I not only worry that “cli-fi” might not be an effective form of environmental expression – I have come to believe that the genre might be actively dangerous, stunting our cultural ability to imagine a future worth living in or fighting for.
This observation feels spot-on to me:
The shift that I noticed, totally anecdotally, is literary writers are starting to write more dystopian climate futures and science fiction writers are starting to write about climate solutions.
I really like the format of this bit of journo-fiction. An interview from the future looking back at the turning point of today.
It probably helps that I’m into nuclearpunk just as much as solarpunk, so I approve this message.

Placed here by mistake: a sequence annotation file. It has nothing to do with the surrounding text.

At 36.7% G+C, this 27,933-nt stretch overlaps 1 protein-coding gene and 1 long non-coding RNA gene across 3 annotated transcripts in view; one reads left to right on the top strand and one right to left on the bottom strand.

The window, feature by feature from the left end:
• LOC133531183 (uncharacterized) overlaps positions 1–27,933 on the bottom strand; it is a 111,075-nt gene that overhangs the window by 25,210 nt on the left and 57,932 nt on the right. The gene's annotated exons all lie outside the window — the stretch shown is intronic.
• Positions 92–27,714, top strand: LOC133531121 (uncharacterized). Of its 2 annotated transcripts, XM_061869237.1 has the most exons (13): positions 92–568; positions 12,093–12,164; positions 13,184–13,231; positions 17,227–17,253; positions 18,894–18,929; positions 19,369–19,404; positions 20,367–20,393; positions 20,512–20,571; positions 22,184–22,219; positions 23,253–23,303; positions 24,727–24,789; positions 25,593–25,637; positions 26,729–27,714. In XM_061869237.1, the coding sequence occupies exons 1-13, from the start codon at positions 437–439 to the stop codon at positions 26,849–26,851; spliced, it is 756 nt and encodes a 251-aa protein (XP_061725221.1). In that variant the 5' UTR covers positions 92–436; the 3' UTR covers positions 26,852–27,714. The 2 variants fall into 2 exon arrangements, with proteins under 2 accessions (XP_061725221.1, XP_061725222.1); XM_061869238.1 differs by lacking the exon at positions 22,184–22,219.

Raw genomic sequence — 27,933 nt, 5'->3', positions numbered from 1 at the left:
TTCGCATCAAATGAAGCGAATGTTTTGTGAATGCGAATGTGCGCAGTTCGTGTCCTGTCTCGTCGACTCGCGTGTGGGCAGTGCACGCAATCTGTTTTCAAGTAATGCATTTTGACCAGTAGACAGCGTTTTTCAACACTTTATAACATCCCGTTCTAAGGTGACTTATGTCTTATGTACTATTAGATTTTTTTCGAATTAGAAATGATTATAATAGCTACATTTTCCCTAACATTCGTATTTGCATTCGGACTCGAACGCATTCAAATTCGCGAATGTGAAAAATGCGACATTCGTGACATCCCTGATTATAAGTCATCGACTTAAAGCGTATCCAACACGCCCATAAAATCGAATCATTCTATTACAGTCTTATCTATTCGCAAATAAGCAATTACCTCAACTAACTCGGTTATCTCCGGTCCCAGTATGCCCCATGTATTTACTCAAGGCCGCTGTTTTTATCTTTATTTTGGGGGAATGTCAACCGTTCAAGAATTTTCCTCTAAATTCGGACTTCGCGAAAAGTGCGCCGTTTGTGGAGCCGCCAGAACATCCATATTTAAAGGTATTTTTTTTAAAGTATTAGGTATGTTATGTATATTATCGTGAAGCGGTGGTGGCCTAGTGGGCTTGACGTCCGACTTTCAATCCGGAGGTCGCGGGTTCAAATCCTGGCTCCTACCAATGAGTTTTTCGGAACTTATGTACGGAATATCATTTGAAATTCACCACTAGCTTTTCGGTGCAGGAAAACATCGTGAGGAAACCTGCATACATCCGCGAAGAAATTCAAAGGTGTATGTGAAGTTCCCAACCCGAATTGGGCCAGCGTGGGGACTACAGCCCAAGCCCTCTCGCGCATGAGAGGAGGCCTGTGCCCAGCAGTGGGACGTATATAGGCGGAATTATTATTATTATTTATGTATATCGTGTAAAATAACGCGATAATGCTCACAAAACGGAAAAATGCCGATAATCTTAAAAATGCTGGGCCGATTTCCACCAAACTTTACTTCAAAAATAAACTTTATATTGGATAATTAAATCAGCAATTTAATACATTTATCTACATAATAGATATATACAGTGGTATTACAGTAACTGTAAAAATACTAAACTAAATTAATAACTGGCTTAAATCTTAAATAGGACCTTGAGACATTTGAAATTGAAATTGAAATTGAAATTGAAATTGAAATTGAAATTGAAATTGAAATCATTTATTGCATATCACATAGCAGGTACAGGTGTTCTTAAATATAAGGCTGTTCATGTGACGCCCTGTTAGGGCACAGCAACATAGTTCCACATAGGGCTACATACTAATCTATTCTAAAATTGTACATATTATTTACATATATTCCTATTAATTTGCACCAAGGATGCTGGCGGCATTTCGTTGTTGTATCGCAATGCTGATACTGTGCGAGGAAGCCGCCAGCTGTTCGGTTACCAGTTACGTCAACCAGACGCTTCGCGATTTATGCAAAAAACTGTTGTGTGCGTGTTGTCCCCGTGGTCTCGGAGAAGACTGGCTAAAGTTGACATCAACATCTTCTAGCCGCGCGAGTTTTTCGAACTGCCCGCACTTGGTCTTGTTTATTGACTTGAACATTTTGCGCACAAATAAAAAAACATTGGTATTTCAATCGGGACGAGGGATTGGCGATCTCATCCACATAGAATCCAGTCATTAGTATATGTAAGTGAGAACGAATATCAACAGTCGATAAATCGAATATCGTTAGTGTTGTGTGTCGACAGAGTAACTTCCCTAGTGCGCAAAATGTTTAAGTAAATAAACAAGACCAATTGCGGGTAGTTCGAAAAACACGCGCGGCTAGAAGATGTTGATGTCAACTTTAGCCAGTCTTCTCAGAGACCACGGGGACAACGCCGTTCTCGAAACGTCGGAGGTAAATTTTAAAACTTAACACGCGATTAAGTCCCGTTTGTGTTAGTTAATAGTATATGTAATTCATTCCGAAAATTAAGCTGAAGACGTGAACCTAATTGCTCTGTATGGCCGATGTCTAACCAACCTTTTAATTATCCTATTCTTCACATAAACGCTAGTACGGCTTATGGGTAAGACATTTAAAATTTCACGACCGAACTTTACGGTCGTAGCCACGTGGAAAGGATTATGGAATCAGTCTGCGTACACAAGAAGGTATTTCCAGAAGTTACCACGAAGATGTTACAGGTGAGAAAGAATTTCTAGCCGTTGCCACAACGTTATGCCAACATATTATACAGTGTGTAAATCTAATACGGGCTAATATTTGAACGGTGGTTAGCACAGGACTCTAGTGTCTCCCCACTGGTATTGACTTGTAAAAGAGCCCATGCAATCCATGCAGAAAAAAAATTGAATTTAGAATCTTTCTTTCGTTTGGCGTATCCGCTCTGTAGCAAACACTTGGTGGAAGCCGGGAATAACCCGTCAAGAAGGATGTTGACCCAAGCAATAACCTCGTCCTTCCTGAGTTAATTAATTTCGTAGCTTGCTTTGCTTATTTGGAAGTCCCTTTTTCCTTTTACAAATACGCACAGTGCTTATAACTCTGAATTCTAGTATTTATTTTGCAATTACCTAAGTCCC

Atomkraft? Ja, bitte!
The best climate fiction can do more than spur us to action to save the world we have — it can help us conceptualize the worlds, both beautiful and dire, that may lie ahead. These stories can be maps to the future, tools for understanding the complex systems that intertwine with the changing climates to come.
Ben is writing a chapter a day of this cli-fi story. You can subscribe to the book by email or RSS.
Twelve short stories of solarpunk cli-fi “envisioning the next 180 years of equitable climate progress.”
Whether built on abundance or adaptation, reform or a new understanding of survival, these stories provide flickers of hope, even joy, and serve as a springboard for exploring how fiction can help create a better reality.
At its core, and despite its appropriation, Solarpunk imagines a radically different societal and economic structure.
From Mary Shelley and Edgar Rice Burroughs to John Brunner, Frank Herbert and J.G. Ballard to Kim Stanley Robinson, Paolo Bacigalupi, and Octavia Butler.
A cli-fi short story by Paolo Bacigalupi.
A collection of cli-fi and cli-fact.